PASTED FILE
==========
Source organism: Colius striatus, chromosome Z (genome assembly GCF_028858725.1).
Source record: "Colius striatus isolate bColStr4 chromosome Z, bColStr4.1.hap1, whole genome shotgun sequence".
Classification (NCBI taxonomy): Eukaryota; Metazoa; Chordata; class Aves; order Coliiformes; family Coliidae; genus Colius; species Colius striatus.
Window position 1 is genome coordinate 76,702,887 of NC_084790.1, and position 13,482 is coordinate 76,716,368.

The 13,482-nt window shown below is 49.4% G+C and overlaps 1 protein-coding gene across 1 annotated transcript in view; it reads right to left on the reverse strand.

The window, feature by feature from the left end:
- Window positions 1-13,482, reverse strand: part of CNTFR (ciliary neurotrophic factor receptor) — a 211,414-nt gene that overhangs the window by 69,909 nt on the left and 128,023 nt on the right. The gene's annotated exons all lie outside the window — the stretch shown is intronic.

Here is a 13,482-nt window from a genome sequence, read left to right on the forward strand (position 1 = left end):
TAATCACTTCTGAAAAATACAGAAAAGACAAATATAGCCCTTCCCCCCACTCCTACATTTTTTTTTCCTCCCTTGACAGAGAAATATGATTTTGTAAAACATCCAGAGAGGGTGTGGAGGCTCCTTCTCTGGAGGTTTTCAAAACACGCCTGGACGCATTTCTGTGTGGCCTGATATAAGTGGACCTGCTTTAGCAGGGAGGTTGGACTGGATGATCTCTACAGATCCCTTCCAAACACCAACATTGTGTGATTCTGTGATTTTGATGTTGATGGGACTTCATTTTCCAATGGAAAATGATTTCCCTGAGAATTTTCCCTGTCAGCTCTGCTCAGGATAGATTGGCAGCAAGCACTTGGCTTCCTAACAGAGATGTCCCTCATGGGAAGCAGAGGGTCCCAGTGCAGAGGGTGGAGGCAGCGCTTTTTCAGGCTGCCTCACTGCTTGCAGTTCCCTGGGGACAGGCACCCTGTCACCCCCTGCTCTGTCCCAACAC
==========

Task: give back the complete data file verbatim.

Source organism: Colius striatus, chromosome Z (genome assembly GCF_028858725.1).
Source record: "Colius striatus isolate bColStr4 chromosome Z, bColStr4.1.hap1, whole genome shotgun sequence".
Classification (NCBI taxonomy): Eukaryota; Metazoa; Chordata; class Aves; order Coliiformes; family Coliidae; genus Colius; species Colius striatus.
Window position 1 is genome coordinate 76,702,887 of NC_084790.1, and position 13,482 is coordinate 76,716,368.

The 13,482-nt window shown below is 49.4% G+C and overlaps 1 protein-coding gene across 1 annotated transcript in view; it reads right to left on the reverse strand.

The window, feature by feature from the left end:
- Window positions 1-13,482, reverse strand: part of CNTFR (ciliary neurotrophic factor receptor) — a 211,414-nt gene that overhangs the window by 69,909 nt on the left and 128,023 nt on the right. The gene's annotated exons all lie outside the window — the stretch shown is intronic.

Here is a 13,482-nt window from a genome sequence, read left to right on the forward strand (position 1 = left end):
TAATCACTTCTGAAAAATACAGAAAAGACAAATATAGCCCTTCCCCCCACTCCTACATTTTTTTTTCCTCCCTTGACAGAGAAATATGATTTTGTAAAACATCCAGAGAGGGTGTGGAGGCTCCTTCTCTGGAGGTTTTCAAAACACGCCTGGACGCATTTCTGTGTGGCCTGATATAAGTGGACCTGCTTTAGCAGGGAGGTTGGACTGGATGATCTCTACAGATCCCTTCCAAACACCAACATTGTGTGATTCTGTGATTTTGATGTTGATGGGACTTCATTTTCCAATGGAAAATGATTTCCCTGAGAATTTTCCCTGTCAGCTCTGCTCAGGATAGATTGGCAGCAAGCACTTGGCTTCCTAACAGAGATGTCCCTCATGGGAAGCAGAGGGTCCCAGTGCAGAGGGTGGAGGCAGCGCTTTTTCAGGCTGCCTCACTGCTTGCAGTTCCCTGGGGACAGGCACCCTGTCACCCCCTGCTCTGTCCCAACAC